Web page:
Universiteit Leiden Universiteit Leiden

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Onderzoeksprogramma

Conservation Biology

The department aims to increase the scientific understanding of how current and emerging anthropogenic threats affect biodiversity and ecosystem services to facilitate strategic management of natural resources. To this end, we address urgent challenges in relation to the mechanisms involved and their interlinkages across scales.

Contact Peter van Bodegom

We live in the Anthropocene, the age where humans constitute the dominant driver of changes to the Earth Systeme. That is why it is of prime importance to understand the interactions between biodiversity and mankind. At the Conservation Biology department we aim to achieve such understanding through mechanistic quantitative research at the multiple scales at which this interaction is expressed.

At the species level, we study the processes through which anthropogenic stressors affect individuals and populations, e.g. by studying uptake routes of nano particles, toxicity mechanisms of pesticides or adaptive responses to climate change.

Human impacts translate into community and ecosystem responses, which are studied by field experiments and process-based ecosystem modeling in combination with community and traits analyses.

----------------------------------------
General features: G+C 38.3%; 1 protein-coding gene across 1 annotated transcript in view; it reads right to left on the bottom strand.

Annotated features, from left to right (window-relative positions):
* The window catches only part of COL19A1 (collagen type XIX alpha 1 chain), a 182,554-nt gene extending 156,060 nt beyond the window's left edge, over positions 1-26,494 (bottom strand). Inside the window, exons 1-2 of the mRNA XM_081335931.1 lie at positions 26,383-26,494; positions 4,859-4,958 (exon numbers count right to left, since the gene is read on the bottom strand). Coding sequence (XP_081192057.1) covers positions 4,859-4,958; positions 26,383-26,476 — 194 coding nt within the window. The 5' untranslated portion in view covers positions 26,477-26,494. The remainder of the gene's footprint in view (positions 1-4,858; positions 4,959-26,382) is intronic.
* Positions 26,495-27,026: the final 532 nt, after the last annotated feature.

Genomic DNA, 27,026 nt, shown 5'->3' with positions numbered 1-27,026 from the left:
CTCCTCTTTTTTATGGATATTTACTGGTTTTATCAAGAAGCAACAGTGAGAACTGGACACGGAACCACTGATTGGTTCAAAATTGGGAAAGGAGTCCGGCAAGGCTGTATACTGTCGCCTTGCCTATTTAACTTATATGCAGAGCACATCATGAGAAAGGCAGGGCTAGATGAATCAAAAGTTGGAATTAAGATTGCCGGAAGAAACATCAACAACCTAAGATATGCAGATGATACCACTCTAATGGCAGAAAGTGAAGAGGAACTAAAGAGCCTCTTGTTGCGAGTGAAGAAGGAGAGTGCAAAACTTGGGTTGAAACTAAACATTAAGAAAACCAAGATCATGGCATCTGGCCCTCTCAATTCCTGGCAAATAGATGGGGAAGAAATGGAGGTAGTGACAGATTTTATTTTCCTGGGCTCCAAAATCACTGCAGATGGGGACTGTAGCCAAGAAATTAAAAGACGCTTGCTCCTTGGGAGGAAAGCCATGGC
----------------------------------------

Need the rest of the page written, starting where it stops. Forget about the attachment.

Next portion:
In combination, the impacts of multiple anthropogenic stressors on biodiversity can be obtained to understand and predict human impacts on regional and global biodiversity patterns, now and in the near future.

While nature is negatively affected by various activities, mankind simultaneously depends on many services provided by ecosystems. From an increased fundamental understanding on the links between individuals and ecosystem functions, we can better determine and predict how ecosystem services relate to biodiversity.

By quantifying this interplay between man and nature, we aim to raise appreciation for our natural resources and to conserve biodiversity.

This vision is integrally translated into our education. This to make students aware of the challenges involved and of the links between environmental research and society. Moreover, in our various research projects we tackle one or more of these challenges. In combination, a better comprehension of the critical role of biodiversity is obtained.